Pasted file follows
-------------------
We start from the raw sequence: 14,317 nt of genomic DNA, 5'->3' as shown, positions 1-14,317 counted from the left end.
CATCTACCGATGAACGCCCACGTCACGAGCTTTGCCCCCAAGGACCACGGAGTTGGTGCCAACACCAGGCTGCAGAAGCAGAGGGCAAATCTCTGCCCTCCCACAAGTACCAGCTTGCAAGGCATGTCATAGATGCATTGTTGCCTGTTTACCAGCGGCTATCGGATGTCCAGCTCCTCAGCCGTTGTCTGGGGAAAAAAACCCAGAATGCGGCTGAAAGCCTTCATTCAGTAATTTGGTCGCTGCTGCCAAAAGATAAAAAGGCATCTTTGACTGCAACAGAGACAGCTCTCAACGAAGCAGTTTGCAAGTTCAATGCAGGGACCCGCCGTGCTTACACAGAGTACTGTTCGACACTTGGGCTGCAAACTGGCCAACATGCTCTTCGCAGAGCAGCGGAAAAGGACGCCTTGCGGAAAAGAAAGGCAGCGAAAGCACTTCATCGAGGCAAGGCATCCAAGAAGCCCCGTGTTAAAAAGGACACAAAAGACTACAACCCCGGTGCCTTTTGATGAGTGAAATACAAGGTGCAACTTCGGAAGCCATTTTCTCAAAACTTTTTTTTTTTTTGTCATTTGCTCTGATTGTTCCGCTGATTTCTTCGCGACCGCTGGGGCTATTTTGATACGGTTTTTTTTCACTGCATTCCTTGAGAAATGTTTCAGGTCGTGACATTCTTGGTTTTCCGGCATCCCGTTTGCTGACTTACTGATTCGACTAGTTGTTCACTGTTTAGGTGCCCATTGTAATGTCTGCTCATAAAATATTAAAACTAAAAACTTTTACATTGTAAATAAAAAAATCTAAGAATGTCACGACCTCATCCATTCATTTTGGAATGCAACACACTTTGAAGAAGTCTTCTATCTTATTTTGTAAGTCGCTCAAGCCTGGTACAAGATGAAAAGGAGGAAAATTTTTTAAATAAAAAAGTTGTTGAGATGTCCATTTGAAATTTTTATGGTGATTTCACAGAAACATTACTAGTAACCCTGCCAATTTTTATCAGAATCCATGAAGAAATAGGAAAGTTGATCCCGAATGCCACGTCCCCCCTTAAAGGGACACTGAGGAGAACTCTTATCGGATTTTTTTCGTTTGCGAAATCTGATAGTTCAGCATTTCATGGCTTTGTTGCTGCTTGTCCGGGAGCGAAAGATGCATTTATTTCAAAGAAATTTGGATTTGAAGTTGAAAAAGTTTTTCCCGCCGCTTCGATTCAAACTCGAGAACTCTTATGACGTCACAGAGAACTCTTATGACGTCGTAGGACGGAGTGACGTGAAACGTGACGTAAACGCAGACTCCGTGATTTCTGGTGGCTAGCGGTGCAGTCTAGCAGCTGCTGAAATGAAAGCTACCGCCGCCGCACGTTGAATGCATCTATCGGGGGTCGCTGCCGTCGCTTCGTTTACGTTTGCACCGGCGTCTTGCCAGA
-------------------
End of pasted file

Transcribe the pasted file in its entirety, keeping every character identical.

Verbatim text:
We start from the raw sequence: 14,317 nt of genomic DNA, 5'->3' as shown, positions 1-14,317 counted from the left end.
CATCTACCGATGAACGCCCACGTCACGAGCTTTGCCCCCAAGGACCACGGAGTTGGTGCCAACACCAGGCTGCAGAAGCAGAGGGCAAATCTCTGCCCTCCCACAAGTACCAGCTTGCAAGGCATGTCATAGATGCATTGTTGCCTGTTTACCAGCGGCTATCGGATGTCCAGCTCCTCAGCCGTTGTCTGGGGAAAAAAACCCAGAATGCGGCTGAAAGCCTTCATTCAGTAATTTGGTCGCTGCTGCCAAAAGATAAAAAGGCATCTTTGACTGCAACAGAGACAGCTCTCAACGAAGCAGTTTGCAAGTTCAATGCAGGGACCCGCCGTGCTTACACAGAGTACTGTTCGACACTTGGGCTGCAAACTGGCCAACATGCTCTTCGCAGAGCAGCGGAAAAGGACGCCTTGCGGAAAAGAAAGGCAGCGAAAGCACTTCATCGAGGCAAGGCATCCAAGAAGCCCCGTGTTAAAAAGGACACAAAAGACTACAACCCCGGTGCCTTTTGATGAGTGAAATACAAGGTGCAACTTCGGAAGCCATTTTCTCAAAACTTTTTTTTTTTTTGTCATTTGCTCTGATTGTTCCGCTGATTTCTTCGCGACCGCTGGGGCTATTTTGATACGGTTTTTTTTCACTGCATTCCTTGAGAAATGTTTCAGGTCGTGACATTCTTGGTTTTCCGGCATCCCGTTTGCTGACTTACTGATTCGACTAGTTGTTCACTGTTTAGGTGCCCATTGTAATGTCTGCTCATAAAATATTAAAACTAAAAACTTTTACATTGTAAATAAAAAAATCTAAGAATGTCACGACCTCATCCATTCATTTTGGAATGCAACACACTTTGAAGAAGTCTTCTATCTTATTTTGTAAGTCGCTCAAGCCTGGTACAAGATGAAAAGGAGGAAAATTTTTTAAATAAAAAAGTTGTTGAGATGTCCATTTGAAATTTTTATGGTGATTTCACAGAAACATTACTAGTAACCCTGCCAATTTTTATCAGAATCCATGAAGAAATAGGAAAGTTGATCCCGAATGCCACGTCCCCCCTTAAAGGGACACTGAGGAGAACTCTTATCGGATTTTTTTCGTTTGCGAAATCTGATAGTTCAGCATTTCATGGCTTTGTTGCTGCTTGTCCGGGAGCGAAAGATGCATTTATTTCAAAGAAATTTGGATTTGAAGTTGAAAAAGTTTTTCCCGCCGCTTCGATTCAAACTCGAGAACTCTTATGACGTCACAGAGAACTCTTATGACGTCGTAGGACGGAGTGACGTGAAACGTGACGTAAACGCAGACTCCGTGATTTCTGGTGGCTAGCGGTGCAGTCTAGCAGCTGCTGAAATGAAAGCTACCGCCGCCGCACGTTGAATGCATCTATCGGGGGTCGCTGCCGTCGCTTCGTTTACGTTTGCACCGGCGTCTTGCCAGA